In summary, we have discussed the detailed characteristics and the generation mechanism of the SWs on a structured perfect conductor surface. In the case of the MHA of the perfect conductor, the SWs play a crucial role in the resonant transmission. Our analysis, based on the FDTD method, has provided a detailed understanding of how the SWs are excited. The incident electromagnetic wave excites the edge mode at the edge of the metal holes. This excitation process is a nonresonant process that occurs in a broad frequency range. Then, the energy of the edge mode is transferred to the electromagnetic wave that propagates along the metal surface, resulting in the excitation of the SWs even on the perfect conductor surface. We believe that although our analysis is for SWs on the perfect conductor surface, a similar mechanism is possibly applied to the excitation of the SPPs that take a dominant role in the visible or near-infrared regions.

Acknowledgements

This work was supported partially by the Ministry of Education, Science, Sports and Culture, Grant-in-Aid for Scientific Research (A) Nos. 20244047 and 20246022, and for Young Scientists (B) No. 21760036.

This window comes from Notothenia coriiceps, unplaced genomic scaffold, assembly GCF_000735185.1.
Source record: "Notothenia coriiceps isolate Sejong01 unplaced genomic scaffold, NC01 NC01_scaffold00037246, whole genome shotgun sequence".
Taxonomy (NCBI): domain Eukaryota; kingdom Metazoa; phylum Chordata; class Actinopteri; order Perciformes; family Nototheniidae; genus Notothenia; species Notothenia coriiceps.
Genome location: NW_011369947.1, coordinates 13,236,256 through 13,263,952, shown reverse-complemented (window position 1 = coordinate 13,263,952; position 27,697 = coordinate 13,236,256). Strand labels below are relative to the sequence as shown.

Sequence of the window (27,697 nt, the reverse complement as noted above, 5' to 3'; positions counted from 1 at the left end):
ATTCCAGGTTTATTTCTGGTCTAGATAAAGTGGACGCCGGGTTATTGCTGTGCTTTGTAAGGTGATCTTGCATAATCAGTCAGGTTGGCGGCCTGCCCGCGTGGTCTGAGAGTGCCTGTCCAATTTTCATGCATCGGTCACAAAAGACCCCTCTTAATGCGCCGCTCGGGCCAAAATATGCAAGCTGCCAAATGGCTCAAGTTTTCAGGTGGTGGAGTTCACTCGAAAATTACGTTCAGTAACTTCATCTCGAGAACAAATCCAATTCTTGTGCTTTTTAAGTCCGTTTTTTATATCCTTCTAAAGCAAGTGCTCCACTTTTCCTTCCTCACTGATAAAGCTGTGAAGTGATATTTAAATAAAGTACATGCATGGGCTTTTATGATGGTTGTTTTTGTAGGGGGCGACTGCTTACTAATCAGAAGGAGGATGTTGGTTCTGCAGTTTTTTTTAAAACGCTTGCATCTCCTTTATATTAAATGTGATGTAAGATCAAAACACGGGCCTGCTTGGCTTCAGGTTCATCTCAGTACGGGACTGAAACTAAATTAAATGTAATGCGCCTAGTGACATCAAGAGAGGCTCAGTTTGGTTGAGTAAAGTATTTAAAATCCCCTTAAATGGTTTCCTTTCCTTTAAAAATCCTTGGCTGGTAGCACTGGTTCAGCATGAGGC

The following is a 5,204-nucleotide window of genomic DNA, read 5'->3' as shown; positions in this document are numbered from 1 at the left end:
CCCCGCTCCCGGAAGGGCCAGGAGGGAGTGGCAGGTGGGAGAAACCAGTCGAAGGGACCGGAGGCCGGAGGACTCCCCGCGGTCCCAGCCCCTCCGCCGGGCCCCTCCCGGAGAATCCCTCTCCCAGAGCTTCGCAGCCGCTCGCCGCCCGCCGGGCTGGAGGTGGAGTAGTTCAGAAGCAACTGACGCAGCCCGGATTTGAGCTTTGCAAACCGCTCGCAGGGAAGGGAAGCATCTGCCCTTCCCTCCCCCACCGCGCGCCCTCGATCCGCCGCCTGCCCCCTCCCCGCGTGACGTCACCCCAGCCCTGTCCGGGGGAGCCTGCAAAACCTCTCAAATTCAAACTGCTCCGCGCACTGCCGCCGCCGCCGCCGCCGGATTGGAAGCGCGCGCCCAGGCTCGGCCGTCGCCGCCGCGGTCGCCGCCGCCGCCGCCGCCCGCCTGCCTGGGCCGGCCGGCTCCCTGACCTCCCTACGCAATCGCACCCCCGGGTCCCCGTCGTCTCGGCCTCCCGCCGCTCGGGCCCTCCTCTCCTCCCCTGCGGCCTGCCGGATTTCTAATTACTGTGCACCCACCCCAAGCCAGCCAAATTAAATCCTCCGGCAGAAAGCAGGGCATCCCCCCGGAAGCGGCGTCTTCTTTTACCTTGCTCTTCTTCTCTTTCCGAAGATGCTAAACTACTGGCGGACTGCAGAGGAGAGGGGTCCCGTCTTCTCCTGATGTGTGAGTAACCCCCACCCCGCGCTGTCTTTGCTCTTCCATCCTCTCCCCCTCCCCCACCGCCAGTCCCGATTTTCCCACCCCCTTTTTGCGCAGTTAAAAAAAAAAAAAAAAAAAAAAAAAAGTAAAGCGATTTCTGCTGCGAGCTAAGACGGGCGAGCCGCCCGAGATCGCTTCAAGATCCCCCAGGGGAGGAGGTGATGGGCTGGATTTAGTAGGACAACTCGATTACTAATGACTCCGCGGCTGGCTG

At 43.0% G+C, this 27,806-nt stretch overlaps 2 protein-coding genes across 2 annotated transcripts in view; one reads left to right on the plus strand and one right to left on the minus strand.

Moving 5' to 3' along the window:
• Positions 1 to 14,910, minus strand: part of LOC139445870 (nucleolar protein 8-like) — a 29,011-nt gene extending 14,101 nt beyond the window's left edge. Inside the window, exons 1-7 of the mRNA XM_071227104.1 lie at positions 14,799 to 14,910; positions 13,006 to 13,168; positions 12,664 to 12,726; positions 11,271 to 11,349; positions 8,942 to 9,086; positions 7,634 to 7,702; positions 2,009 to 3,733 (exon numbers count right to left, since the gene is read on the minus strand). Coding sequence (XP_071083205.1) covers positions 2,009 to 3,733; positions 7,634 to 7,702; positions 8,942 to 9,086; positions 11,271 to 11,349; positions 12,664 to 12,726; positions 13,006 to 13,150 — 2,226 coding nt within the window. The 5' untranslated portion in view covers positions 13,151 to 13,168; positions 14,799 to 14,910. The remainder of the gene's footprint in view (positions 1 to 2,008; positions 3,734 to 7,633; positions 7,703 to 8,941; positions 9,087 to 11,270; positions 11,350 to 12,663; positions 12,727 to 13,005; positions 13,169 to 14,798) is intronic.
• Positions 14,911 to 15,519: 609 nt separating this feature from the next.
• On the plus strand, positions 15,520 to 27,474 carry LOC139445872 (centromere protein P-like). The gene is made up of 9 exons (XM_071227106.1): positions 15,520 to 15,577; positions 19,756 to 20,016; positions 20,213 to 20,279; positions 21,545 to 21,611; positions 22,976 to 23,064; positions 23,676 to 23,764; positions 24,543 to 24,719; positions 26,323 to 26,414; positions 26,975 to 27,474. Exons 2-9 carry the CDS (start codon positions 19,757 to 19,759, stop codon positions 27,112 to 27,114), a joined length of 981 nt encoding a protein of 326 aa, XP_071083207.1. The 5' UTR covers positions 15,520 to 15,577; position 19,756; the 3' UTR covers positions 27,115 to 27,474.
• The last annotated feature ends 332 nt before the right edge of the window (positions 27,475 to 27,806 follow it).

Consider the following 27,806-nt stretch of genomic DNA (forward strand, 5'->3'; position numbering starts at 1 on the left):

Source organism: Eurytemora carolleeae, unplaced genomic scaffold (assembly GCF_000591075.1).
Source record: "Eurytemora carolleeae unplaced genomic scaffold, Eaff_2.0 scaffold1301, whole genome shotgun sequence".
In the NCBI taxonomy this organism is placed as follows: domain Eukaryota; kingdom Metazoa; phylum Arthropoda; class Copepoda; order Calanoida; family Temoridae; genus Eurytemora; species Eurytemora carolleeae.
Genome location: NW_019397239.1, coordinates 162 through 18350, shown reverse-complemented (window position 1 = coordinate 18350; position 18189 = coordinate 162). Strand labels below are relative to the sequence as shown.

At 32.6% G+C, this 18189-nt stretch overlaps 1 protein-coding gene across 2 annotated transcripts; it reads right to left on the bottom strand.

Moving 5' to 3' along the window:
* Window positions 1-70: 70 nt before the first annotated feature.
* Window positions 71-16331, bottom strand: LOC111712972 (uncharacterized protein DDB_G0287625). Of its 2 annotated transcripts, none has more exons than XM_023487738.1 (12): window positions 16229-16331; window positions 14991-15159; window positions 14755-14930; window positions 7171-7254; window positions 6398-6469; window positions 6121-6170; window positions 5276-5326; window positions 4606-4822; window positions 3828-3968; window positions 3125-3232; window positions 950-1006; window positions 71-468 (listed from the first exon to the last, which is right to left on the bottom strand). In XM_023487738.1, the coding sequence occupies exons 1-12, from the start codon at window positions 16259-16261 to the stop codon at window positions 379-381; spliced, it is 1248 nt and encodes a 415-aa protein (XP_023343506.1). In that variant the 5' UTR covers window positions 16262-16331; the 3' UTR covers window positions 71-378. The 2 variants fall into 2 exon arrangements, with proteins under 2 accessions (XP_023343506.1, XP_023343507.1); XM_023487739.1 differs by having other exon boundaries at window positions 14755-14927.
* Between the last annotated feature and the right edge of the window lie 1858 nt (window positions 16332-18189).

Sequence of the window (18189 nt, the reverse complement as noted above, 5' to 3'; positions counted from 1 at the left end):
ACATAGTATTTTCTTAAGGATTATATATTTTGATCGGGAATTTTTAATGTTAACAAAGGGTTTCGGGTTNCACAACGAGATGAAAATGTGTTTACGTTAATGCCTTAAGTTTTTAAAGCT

References and links

1.

R. Ulrich, “Far-infrared properties of metallic mesh and its complementary structure,” Infrared Phys. 7(1), 37–55 (1967). [CrossRef]

2.

T. W. Ebbesen, H. J. Lezec, H. F. Ghaemi, T. Thio, and P. A. Wolff, “Extraordinary optical transmission through sub-wavelength hole arrays,” Nature 391(6668), 667–669 (1998). [CrossRef]

3.

M. Sarrazin and J.-P. Vigneron, “Role of Wood anomalies in optical properties of thin metallic films with a bidimensional array of subwavelength holes,” Phys. Rev. B 71, 075404 (2005). [CrossRef]

4.

F. J. García de Abajo, “Light scattering by particle and hole arrays,” Rev. Mod. Phys. 79(4), 1267–1290 (2007). [CrossRef]

5.

F. Miyamaru and M. Hangyo, “Finite size effect of transmission property for metal hole arrays in subterahertz region,” Appl. Phys. Lett. 84(15), 2742–2744 (2004). [CrossRef]

6.

J. Bravo-Abad, F. J. García-Vidal, and L. Martín-Moreno, “Resonant transmission of light through finite chains of subwavelength holes in a metallic film,” Phys. Rev. Lett. 93(22), 227401 (2004). [CrossRef] [PubMed]

7.

F. J. García-Vidal, E. Moreno, J. A. Porto, and L. Martín-Moreno, “Transmission of light through a single rectangular hole,” Phys. Rev. Lett. 95(10), 103901 (2005). [CrossRef] [PubMed]

8.

F. Miyamaru and M. Takeda, “Coupling between localized resonance and excitation of surface waves in metal hole arrays,” Phys. Rev. B 79(15), 153405 (2009). [CrossRef]

9.

J. B. Pendry, L. Martín-Moreno, and F. J. Garcia-Vidal, “Mimicking surface plasmons with structured surfaces,” Science 305(5685), 847–848 (2004). [CrossRef] [PubMed]

10.